- Alternate dates and times to any application, with no system changes required
- Multiple clocks available by CICS Region, Terminal, User or Transaction
- Batch interface allows multiple clocks by jobname, step, job class, userid, and more
- ISPF interface and CICS transactions for simple setup and test
The ability to test with future dates has been an age-old problem that has been brought to light by the YEAR 2000 issue. Simulate 2000 allows you to perform tests now, with future dates, while maintaining your current system integrity and continuity.
Is Extremely Flexible
Simulate 2000 supports simulation of multiple clocks on one machine. Specifying alternate dates is fast and easy: through our ISPF interface, directly within JCL or through online screens in CICS or IMS/DC.
Simulate 2000 provides a consistently high level of accuracy and control for batch as well as online (CICS & IMS/DC) testing.
Online users can control dates by Region, Terminal, User or Transaction. Batch programs are controlled by Job Name, Step Name, Program Name, Job Class, User ID, etc. Alternate dates can be specified for either the job or individual steps.
Ensures Maximum Coverage
- Intercepts SVC 11
- Matches the information about the calling program (job, transaction ID, user ID, etc.)
- Decides if a simulated date/time is required
- If required, returns the date supplied and either a fixed or running clock.
- Otherwise, returns the actual date/time retrieved from the system clock.
Simulate 2000 Testing Environment
Simulate 2000 captures STCK (Store Clock) accesses to the system clock by providing modifications to the STCK instructions for DB2, Natural, CA-IDMS, LE 370 and others. In addition, the DynaMod Option provides dynamic changes to the STCK instructions at run time, eliminating the need for a physical zap of the load module.
Simulate 2000 traps all accesses to CICS date/time work areas (EIBDATE) and provides a simulated date and time.
Provides Security and Control
To provide greater security than is available via online tables, Simulate 2000 includes an easy-to-use 4GL type Rules Language. This feature provides systems management with the ability to restrict date simulation to authorized users.
The Rules Language can enforce installation standards by defining the date simulation functions allowed by individual users. As an example, it can require that date simulation for a particularly sensitive transaction is only performed from a specific terminal at certain times, or that no date simulation can take place when online transaction volumes are at their peak and the top priority is response time.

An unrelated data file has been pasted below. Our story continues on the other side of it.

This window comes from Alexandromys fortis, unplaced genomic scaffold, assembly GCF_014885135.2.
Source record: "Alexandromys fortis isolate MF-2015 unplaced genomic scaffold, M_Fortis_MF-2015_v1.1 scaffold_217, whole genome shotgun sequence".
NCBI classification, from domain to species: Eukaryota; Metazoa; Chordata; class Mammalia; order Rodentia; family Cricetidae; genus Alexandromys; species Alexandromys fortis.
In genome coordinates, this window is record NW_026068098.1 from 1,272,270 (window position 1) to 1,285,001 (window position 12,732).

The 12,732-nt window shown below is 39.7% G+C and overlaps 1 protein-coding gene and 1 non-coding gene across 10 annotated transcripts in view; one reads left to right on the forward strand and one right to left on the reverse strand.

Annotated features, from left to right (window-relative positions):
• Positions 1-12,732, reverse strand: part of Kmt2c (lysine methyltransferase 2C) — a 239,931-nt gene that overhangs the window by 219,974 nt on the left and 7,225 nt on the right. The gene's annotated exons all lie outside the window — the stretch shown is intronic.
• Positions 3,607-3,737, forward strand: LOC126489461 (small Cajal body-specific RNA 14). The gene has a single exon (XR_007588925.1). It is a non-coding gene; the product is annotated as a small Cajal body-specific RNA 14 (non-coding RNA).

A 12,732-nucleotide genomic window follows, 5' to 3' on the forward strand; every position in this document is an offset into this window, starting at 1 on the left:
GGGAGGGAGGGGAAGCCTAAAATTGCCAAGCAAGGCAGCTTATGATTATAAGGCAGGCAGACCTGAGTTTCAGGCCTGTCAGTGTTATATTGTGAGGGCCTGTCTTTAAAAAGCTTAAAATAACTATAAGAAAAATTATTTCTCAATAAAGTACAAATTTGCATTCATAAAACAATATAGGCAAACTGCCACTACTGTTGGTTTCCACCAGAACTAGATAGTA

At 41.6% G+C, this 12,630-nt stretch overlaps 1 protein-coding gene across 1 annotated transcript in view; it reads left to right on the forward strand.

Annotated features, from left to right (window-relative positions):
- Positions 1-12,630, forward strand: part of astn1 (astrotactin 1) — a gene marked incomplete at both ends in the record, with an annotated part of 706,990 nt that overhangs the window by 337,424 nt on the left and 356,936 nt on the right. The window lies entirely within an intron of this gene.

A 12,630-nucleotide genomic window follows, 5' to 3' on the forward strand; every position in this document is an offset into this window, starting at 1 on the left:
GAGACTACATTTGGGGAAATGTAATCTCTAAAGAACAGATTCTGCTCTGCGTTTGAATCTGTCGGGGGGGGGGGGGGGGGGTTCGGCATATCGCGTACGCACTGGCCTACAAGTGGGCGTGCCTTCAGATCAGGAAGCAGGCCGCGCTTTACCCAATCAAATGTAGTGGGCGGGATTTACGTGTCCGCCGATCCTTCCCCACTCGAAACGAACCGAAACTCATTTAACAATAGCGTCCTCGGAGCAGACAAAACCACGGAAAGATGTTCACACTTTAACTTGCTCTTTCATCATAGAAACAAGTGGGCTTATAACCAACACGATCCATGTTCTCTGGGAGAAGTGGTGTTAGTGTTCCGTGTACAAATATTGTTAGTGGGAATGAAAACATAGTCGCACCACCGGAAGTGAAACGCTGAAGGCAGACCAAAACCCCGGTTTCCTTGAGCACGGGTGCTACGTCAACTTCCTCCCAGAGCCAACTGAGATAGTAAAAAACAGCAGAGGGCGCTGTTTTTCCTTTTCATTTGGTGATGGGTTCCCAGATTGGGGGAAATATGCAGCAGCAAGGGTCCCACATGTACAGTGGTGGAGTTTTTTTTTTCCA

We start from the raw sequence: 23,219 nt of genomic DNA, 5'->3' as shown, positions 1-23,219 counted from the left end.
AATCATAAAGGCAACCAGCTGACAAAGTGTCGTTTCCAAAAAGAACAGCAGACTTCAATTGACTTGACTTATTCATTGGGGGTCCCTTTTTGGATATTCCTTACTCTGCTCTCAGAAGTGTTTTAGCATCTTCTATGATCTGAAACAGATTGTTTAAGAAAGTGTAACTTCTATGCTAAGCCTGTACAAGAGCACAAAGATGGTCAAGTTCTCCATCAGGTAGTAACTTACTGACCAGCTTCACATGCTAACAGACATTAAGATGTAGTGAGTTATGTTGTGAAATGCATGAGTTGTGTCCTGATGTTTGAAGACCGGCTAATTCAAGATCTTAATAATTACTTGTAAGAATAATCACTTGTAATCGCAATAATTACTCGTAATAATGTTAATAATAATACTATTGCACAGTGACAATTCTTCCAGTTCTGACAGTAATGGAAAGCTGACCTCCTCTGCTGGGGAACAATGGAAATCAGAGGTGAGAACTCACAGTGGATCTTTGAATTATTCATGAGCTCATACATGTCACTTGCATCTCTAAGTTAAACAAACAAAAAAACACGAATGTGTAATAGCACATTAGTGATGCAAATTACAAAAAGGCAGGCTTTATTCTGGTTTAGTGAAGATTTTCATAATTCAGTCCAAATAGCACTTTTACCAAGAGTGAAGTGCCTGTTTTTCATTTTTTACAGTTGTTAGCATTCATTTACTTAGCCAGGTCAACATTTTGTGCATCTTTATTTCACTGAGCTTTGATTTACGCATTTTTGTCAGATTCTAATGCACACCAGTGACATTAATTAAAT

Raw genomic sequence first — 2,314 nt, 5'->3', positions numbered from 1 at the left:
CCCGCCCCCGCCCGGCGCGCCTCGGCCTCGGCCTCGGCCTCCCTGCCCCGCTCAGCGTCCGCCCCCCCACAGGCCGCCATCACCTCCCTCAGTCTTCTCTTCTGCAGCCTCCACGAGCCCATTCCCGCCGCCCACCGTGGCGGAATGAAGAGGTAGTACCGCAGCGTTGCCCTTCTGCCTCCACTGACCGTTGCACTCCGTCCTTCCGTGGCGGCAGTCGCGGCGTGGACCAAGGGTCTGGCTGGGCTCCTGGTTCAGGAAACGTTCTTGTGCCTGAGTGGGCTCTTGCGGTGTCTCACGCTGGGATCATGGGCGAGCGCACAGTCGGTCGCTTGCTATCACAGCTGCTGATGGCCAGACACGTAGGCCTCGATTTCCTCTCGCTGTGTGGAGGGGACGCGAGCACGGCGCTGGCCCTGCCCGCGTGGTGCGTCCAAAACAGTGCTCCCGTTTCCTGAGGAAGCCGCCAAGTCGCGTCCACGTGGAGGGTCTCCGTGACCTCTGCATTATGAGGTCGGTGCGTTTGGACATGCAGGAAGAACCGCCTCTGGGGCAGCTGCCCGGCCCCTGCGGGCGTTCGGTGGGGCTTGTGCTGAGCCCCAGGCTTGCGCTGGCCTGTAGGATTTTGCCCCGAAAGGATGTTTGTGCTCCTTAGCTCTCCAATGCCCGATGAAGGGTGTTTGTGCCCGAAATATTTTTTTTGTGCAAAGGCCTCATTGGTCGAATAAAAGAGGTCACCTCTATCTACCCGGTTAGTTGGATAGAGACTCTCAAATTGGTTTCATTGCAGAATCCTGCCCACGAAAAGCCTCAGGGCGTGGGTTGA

You may also develop RACF security rules to define the authorized use of Simulate 2000. Before honoring a date simulation request, SIMULATE 2000 will verify that the requesting job or user has the appropriate RACF authority.
Keeps You Well Informed
Messaging and logging of Simulate 2000 actions allow you to:
- Verify that simulated dates were set
- Track what testing has taken place.
Messages may be directed to the terminal, batch output and/or dataset you select. Logging records can be written to SMF or to a dataset of your choice. Minimizes Impact on System Performance
Simulate 2000 recognizes immediately if an SVC 11 call involves a date/time change, unlike many products that scan online tables every time.
The Rules Language is compiled rather than interpreted. Additionally, when Simulate 2000 processes an SVC 11, it captures information about the active terminal or transaction so that similar future accesses can be handled more quickly.
Simulate 2000 Filter Options
Setting a future date with Simulate 2000 via ISPF Panels is as easy as filling in the blanks.
Convert your applications for Year 2000 compliance and let Simulate 2000 bring you back proof from the future that your system is confident and capable of crossing into the next century.
DTS entered the Y2K market with a date simulation product in 1997. At first, Simulate 2000 was a relatively simple product – mainly a front-end to the Time SVC. However, as the Y2K market matured, features were rapidly added to the product.
Within a few years, Simulate 2000 could intercept CICS and IMS/DC transactions at a terminal level, and conditionally intercept DB2 and update date fields with alternate dates in the result set. By the time DTS stopped adding features in 1999, the product had become the most sophisticated and maintenance intensive application in our product line.
One would think that a Y2K product would become obsolete. However, we find that a fair percentage of the original customer base still relies on the product.